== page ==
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Prostate Cancer? Yet Another Bogus Justification for Circumcision

As more and more Americans realize they’ve been sold a bill of goods about circumcision, and as fewer parents are willing to allow their sons to be tied down and mutilated for a fee, physicians and others with a financial or psychological interest struggle to find new reasons for promoting the Great American Rip-Off .

This week’s example comes via an article published in the journal Cancer, which describes a “statistical sampling” study leading to the conclusion that circumcision may lead to lower prostate cancer rates. “Circumcision,” the study claims, “can hinder infection and inflammation that may lead to this malignancy.”

I could say a lot about this “study,” but in the interest of brevity and timeliness, I will limit myself to the following:

First, the authors relied on self-reporting for circumcision status, history of sexually transmitted diseases (STDs), and age at first intercourse. Self-reports about disease history and sexual behavior are inherently problematic. Self-reports about circumcision status have been shown repeatedly to have a high error rate of +/- 5 percent, or enough to nullify any statistical significance claimed in the study.

Second, the body of medical literature does not support the claim for a lower rate of STDs in circumcised men—either in the United States or abroad. In response to the new study, Medscape News (login required, free registration) interviewed independent physicians regarding the report in Cancer. Siobhan Sutcliffe, PhD, Assistant Professor of Public Health Sciences at Washington University School of Medicine, noted that results from a self-reporting, case-control study are much less reliable than those from a clinical trial. “It is too early to make recommendations about circumcision for prostate cancer prevention,” she said. “More and different types of studies need to be done before a preventive recommendation can be put forward.”  Anthony Y. Smith, MD, Professor and Chief of Urology in the Department of Surgery at the University of New Mexico Cancer Center, also noted that it is “extremely difficult to evaluate the effect of circumcision on a wider geographic scale outside of a controlled clinical trial.” As he mentions, the prevalence of prostate cancer and sexually transmitted infections is similar in the United States, where circumcision is common, to that in Western Europe, where it is not.

Finally, the authors themselves admit that the exact mechanism through which circumcision might prevent prostate cancer remains unknown. Thus, their hypothesis that the foreskin is the cancer-causing culprit requires us to accept that “germs flourishing in the moist environment under the foreskin” somehow make their way into the prostate and cause cancer. Without actual, clinical proof of this, the giddiness regarding one more justification for circumcision is inappropriate—to say the least.

The real lesson here is that current science and news publications set the bar far higher for studies showing the risks and harms of circumcision than they do for lame, unfounded claims touting the “benefits” of removing healthy body parts from babies who are many years away from being sexually active. (And, by the way, whatever happened to condoms, which protect both males and females?) For the promoters of infant circumcision, it appears to be a fact-free, evidence-free environment.

Current estimates of boys leaving the hospital intact range from 33 to 54.5 percent, up from a rate of just 10 percent in the 1960s. It is disheartening that the medical establishment promotes the bogus science, ignores the ethics, and continues to scrape the bottom of the barrel for reasons to keep cutting babies. However, parents are seeing beyond the smoke and mirrors and are getting wise to the Great American Rip-Off.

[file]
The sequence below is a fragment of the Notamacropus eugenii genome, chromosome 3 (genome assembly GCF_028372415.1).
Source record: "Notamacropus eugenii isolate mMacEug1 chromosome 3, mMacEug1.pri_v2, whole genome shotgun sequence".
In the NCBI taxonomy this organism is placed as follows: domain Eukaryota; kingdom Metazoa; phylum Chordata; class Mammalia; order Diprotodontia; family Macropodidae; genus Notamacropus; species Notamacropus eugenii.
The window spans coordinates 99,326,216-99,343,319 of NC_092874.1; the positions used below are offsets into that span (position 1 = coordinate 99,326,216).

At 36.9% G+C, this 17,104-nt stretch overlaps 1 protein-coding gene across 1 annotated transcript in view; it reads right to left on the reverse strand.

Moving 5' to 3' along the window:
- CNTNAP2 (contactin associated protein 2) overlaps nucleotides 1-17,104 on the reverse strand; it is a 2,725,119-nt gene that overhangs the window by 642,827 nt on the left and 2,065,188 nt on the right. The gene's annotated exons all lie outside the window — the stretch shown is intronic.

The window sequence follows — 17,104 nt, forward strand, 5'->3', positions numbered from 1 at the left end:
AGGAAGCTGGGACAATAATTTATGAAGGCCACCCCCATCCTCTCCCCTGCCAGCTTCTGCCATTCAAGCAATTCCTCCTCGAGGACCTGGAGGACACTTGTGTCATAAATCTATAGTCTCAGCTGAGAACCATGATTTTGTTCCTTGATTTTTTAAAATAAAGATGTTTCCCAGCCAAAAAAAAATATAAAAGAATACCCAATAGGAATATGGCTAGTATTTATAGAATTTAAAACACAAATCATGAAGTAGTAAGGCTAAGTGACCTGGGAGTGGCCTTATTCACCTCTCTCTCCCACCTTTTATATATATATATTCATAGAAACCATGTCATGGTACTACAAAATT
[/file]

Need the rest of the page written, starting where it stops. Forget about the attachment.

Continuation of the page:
Georganne Chapin



  • Cure-looking-for-disease syndrome!

  • Mary M.

    March 14, 2012 5:17 pm

    To be valid, this study needs to compare prostate cancer rates between circumcised men and uncircumcised men. One needs to look at prostate cancer rates in Europe, Latin America, and Asia where most men are not circumcised. One then needs to compare these rates with those of the United States where about 65-70% adult men are circumcised. In addition, community rates among the Chinese, for example, need to be compared with African-Americans and Americans of European descent. The study appears to be incomplete.

    • oznzintactivists

      June 13, 2012 7:19 am

      That would be a ‘real-world’ study which the pro-circumcision lobbyists would never want to look at. No real-world study, for prostate cancer or any of the other bogus claim, will ever show a benefit for circumcision.

  • Jerrold

    March 14, 2012 5:19 pm

    I strongly agree with your statements.
    i just want to correct what seems to be an accidental error.
    Didn’t you mean to say that in the 1960’s, only 10% of American boy babies were leaving the hospital intact?
    When you said “down from 90%”, shouldn’t that have read “UP from only 10%”?

  • Michael W. N.

    March 14, 2012 6:19 pm

    Thanks for a fact-based response to an article that should never have passed peer review.

    You write: “It is disheartening that the medical establishment promotes the bogus science, ignores the ethics, and continues to scrape the bottom of the barrel for reasons to keep cutting babies.”

    It is quite a paradox that, in the Netherlands, Sweden, Norway, and other European countries, the situation is to the contrary. In northern Europe, where I live, the medical establishment is protesting with a mighty voice against non-therapeutic circumcision. Gunnar Göthberg, chairman of the Swedish Pediatric Surgeons Association (Svensk barnkirurgisk förening), compares the procedure to female genital mutilation. Trond Markestad, head of the ethics committee of the Norwegian Medical Association (Den norske legeforening), argues that circumcision should be phased out. In the Netherlands, the Royal Dutch Medical Association (KNMG) has stated officially that circumcision violates a child’s integrity and should be banned by the government.

    Rolf Kirschner, a physician and former head of the small Jewish community in Norway, is almost a lonely voice among Scandinavian physicians in accusing the medical associations of anti-Semitism. This accusation is too grave to be lightly accepted.